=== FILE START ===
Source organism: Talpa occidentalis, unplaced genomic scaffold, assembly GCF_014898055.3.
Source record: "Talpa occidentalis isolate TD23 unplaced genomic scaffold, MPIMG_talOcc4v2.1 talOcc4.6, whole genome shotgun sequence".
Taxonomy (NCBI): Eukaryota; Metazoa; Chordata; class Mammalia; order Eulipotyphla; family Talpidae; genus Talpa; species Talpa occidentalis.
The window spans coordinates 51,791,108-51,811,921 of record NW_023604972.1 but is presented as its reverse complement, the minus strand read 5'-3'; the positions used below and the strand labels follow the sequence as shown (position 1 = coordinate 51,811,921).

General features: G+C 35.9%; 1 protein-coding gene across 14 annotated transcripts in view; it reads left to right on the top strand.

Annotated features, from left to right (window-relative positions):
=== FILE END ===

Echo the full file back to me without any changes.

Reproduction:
Source organism: Talpa occidentalis, unplaced genomic scaffold, assembly GCF_014898055.3.
Source record: "Talpa occidentalis isolate TD23 unplaced genomic scaffold, MPIMG_talOcc4v2.1 talOcc4.6, whole genome shotgun sequence".
Taxonomy (NCBI): Eukaryota; Metazoa; Chordata; class Mammalia; order Eulipotyphla; family Talpidae; genus Talpa; species Talpa occidentalis.
The window spans coordinates 51,791,108-51,811,921 of record NW_023604972.1 but is presented as its reverse complement, the minus strand read 5'-3'; the positions used below and the strand labels follow the sequence as shown (position 1 = coordinate 51,811,921).

General features: G+C 35.9%; 1 protein-coding gene across 14 annotated transcripts in view; it reads left to right on the top strand.

Annotated features, from left to right (window-relative positions):